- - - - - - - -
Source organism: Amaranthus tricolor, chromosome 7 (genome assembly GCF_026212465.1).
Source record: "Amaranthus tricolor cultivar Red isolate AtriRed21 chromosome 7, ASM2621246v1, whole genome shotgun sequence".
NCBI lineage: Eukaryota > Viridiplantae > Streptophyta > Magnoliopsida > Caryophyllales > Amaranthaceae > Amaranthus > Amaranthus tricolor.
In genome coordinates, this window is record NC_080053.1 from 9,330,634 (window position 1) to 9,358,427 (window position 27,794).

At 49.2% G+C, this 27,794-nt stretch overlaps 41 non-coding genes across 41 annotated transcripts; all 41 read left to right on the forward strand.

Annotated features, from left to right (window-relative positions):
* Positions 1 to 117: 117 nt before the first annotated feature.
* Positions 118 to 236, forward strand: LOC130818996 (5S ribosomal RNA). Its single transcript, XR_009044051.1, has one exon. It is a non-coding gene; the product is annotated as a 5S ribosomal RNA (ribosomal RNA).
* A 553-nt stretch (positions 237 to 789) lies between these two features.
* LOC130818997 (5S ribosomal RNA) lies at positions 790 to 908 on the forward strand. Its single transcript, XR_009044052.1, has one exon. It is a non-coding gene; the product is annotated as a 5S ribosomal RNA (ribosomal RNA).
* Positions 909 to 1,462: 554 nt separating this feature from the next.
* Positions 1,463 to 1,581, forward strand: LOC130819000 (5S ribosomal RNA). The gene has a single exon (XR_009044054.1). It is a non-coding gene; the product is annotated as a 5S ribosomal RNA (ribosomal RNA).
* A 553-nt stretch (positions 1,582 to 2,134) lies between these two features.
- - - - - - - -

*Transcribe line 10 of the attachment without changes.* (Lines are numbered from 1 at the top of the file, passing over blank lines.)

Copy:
* LOC130818997 (5S ribosomal RNA) lies at positions 790 to 908 on the forward strand. Its single transcript, XR_009044052.1, has one exon. It is a non-coding gene; the product is annotated as a 5S ribosomal RNA (ribosomal RNA).